Rory McIlroy may have the decision over which country he represents at the 2016 Olympic Games taken out of his own hands, with legislation potentially stating he must turn out for the Republic of Ireland.
McIlroy, from Holywood in Northern Ireland, has spoken of his unease over having to make a choice between Great Britain and the Republic when golf returns to the Olympic roster. The world No2 has even floated the possibility of dodging political sensitivities by opting not to play in Rio at all.
Now Peter Dawson, the chief executive of the Royal & Ancient, has revealed McIlroy may be spared the decision.
Dawson said: "I think because Rory's history of playing for Ireland at amateur level and, I think at World Cup level, that there may be a regulation within the Olympic rules that would require him to stay with that. It's quite ambiguous really but there is a rule that a player who has represented one nation at a previous world championships from certain countries, that carries with you."
McIlroy has twice played for Ireland at the World Cup. Dawson added: "Is the golf World Cup a world championship? Golf isn't structured the same way as other sports ... but I would very much like to take this burden of choice away from the player if we can possibly do it because it's not fair to him. I think he has made it pretty clear in one of two pronouncements that he's worried about it and the last thing we want is players worrying about this."
Dawson also highlighted his unhappiness with certain elements of the golfing fraternity in the United States, who have voiced their strong opposition to the proposed ban on anchored putting strokes. The ban, due to come into force in 2016, was subject to a comment phase which closed at the end of February.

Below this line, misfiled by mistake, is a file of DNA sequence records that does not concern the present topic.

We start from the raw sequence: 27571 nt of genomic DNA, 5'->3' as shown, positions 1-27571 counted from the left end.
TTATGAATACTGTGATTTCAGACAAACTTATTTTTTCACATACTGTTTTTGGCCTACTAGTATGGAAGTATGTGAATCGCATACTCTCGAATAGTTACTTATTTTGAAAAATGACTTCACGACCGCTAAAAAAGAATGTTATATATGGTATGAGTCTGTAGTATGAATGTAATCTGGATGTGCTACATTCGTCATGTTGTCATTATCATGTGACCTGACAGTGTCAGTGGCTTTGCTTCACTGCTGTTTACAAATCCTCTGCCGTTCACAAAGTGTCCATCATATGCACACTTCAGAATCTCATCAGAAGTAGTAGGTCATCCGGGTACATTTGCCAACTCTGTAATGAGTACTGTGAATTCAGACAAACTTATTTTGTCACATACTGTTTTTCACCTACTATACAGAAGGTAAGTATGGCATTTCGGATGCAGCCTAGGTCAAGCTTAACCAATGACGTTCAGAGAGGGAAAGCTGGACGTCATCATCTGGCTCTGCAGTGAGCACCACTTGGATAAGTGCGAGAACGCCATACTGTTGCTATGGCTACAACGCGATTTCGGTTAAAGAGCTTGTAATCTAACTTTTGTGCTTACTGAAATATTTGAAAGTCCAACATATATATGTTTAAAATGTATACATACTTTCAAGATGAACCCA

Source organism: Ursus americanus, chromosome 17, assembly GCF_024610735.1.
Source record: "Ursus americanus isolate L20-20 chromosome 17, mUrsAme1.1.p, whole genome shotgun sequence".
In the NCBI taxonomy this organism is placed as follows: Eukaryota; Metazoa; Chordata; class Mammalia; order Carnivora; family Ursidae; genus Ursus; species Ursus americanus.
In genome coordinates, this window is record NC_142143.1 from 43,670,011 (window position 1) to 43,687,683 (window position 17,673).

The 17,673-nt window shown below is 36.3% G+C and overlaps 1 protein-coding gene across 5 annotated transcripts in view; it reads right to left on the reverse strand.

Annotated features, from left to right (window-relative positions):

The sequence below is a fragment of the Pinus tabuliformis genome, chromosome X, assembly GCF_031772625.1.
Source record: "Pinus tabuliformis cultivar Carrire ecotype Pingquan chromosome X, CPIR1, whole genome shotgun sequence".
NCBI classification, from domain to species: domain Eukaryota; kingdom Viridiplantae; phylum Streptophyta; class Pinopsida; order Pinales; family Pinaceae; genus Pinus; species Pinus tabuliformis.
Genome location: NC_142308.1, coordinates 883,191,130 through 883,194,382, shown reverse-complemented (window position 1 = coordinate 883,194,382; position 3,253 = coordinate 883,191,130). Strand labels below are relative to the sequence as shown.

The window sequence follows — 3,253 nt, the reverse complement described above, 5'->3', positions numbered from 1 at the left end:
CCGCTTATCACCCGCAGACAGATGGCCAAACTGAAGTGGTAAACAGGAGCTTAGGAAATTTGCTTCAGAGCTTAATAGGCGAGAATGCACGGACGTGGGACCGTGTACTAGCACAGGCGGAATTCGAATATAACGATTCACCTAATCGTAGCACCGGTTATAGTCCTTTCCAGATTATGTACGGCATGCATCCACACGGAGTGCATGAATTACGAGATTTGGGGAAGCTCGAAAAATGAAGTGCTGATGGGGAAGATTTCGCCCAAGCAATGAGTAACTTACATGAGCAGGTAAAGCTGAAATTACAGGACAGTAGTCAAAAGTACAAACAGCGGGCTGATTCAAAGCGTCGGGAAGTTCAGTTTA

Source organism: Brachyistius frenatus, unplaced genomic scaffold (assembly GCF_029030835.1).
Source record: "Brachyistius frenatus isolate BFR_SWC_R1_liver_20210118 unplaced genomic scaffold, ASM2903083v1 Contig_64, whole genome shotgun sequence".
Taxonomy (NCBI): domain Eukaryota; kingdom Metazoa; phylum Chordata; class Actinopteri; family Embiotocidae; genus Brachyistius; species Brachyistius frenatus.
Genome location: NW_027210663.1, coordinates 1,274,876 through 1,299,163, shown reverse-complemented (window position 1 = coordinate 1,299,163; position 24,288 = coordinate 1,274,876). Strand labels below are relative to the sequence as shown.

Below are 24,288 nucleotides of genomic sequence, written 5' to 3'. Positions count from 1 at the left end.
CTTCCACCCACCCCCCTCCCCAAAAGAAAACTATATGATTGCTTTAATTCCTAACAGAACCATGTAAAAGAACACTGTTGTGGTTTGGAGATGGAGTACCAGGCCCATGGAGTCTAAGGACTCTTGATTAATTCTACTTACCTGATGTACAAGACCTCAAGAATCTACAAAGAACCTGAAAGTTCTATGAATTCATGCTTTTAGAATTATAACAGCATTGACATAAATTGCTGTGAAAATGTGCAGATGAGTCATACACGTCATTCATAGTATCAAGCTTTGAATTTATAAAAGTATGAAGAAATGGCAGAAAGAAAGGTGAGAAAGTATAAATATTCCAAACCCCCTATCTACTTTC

The R&A and United States Golf Association will make an announcement on whether or not they will proceed with the ban later this year. "We have had some quite strong remarks from the PGA Tour and particularly from the PGA of America," Dawson said. "A comment period turned into a campaign, which was a bit unusual.
"The PGA of America know my views about this. I'm disappointed at the way that campaign was conducted. It put rule-making on to the negotiating table. People have taken position that they will now have to back off from or maintain."
Dawson stressed that the prospect of legal action against golf's ruling bodies, should they prohibit anchored strokes, is not one which fazes him.
"The game of golf doesn't need legal action, that's for sure," said the chief executive. "It would be disappointing were that to happen. Threats of legal action don't affect rule-making. Rule-making is done on what the rules people consider is in the best interests of the game."
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